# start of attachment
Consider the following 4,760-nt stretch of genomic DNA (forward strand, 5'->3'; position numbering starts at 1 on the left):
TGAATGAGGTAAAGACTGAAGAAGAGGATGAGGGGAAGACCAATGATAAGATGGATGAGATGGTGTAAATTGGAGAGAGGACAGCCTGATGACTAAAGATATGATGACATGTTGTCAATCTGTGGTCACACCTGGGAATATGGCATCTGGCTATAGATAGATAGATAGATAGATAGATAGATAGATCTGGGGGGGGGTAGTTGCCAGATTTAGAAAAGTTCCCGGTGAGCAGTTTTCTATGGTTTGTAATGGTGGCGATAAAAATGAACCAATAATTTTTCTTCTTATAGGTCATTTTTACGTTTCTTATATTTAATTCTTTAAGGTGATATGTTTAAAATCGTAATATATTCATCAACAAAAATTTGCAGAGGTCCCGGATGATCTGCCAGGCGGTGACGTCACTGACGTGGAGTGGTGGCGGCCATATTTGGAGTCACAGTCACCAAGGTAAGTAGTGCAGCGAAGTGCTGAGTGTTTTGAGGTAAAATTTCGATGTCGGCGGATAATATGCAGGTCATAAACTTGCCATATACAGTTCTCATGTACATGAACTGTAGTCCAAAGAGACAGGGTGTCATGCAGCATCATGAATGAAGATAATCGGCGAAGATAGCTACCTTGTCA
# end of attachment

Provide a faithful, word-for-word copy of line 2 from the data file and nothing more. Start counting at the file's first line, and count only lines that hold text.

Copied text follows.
TGAATGAGGTAAAGACTGAAGAAGAGGATGAGGGGAAGACCAATGATAAGATGGATGAGATGGTGTAAATTGGAGAGAGGACAGCCTGATGACTAAAGATATGATGACATGTTGTCAATCTGTGGTCACACCTGGGAATATGGCATCTGGCTATAGATAGATAGATAGATAGATAGATAGATAGATCTGGGGGGGGGTAGTTGCCAGATTTAGAAAAGTTCCCGGTGAGCAGTTTTCTATGGTTTGTAATGGTGGCGATAAAAATGAACCAATAATTTTTCTTCTTATAGGTCATTTTTACGTTTCTTATATTTAATTCTTTAAGGTGATATGTTTAAAATCGTAATATATTCATCAACAAAAATTTGCAGAGGTCCCGGATGATCTGCCAGGCGGTGACGTCACTGACGTGGAGTGGTGGCGGCCATATTTGGAGTCACAGTCACCAAGGTAAGTAGTGCAGCGAAGTGCTGAGTGTTTTGAGGTAAAATTTCGATGTCGGCGGATAATATGCAGGTCATAAACTTGCCATATACAGTTCTCATGTACATGAACTGTAGTCCAAAGAGACAGGGTGTCATGCAGCATCATGAATGAAGATAATCGGCGAAGATAGCTACCTTGTCA